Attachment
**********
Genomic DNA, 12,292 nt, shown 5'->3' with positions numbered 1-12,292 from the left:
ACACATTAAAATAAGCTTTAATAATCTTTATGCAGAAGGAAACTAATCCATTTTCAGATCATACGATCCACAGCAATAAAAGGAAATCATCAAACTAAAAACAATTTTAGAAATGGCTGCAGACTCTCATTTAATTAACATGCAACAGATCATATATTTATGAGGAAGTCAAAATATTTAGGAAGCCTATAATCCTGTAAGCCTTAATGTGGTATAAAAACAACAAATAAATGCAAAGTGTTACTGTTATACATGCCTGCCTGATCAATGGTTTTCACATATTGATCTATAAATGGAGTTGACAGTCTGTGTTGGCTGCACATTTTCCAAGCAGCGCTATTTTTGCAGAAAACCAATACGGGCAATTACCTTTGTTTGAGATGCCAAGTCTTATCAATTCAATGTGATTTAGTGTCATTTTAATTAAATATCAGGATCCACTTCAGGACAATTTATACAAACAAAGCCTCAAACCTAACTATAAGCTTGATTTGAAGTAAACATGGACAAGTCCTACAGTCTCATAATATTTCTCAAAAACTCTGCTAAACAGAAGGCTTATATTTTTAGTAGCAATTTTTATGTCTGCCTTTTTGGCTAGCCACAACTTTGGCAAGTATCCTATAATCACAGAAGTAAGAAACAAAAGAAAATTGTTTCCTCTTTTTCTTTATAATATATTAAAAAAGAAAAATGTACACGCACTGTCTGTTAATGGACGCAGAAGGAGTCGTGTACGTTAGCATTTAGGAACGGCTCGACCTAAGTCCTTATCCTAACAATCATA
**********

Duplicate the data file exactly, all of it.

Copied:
Genomic DNA, 12,292 nt, shown 5'->3' with positions numbered 1-12,292 from the left:
ACACATTAAAATAAGCTTTAATAATCTTTATGCAGAAGGAAACTAATCCATTTTCAGATCATACGATCCACAGCAATAAAAGGAAATCATCAAACTAAAAACAATTTTAGAAATGGCTGCAGACTCTCATTTAATTAACATGCAACAGATCATATATTTATGAGGAAGTCAAAATATTTAGGAAGCCTATAATCCTGTAAGCCTTAATGTGGTATAAAAACAACAAATAAATGCAAAGTGTTACTGTTATACATGCCTGCCTGATCAATGGTTTTCACATATTGATCTATAAATGGAGTTGACAGTCTGTGTTGGCTGCACATTTTCCAAGCAGCGCTATTTTTGCAGAAAACCAATACGGGCAATTACCTTTGTTTGAGATGCCAAGTCTTATCAATTCAATGTGATTTAGTGTCATTTTAATTAAATATCAGGATCCACTTCAGGACAATTTATACAAACAAAGCCTCAAACCTAACTATAAGCTTGATTTGAAGTAAACATGGACAAGTCCTACAGTCTCATAATATTTCTCAAAAACTCTGCTAAACAGAAGGCTTATATTTTTAGTAGCAATTTTTATGTCTGCCTTTTTGGCTAGCCACAACTTTGGCAAGTATCCTATAATCACAGAAGTAAGAAACAAAAGAAAATTGTTTCCTCTTTTTCTTTATAATATATTAAAAAAGAAAAATGTACACGCACTGTCTGTTAATGGACGCAGAAGGAGTCGTGTACGTTAGCATTTAGGAACGGCTCGACCTAAGTCCTTATCCTAACAATCATA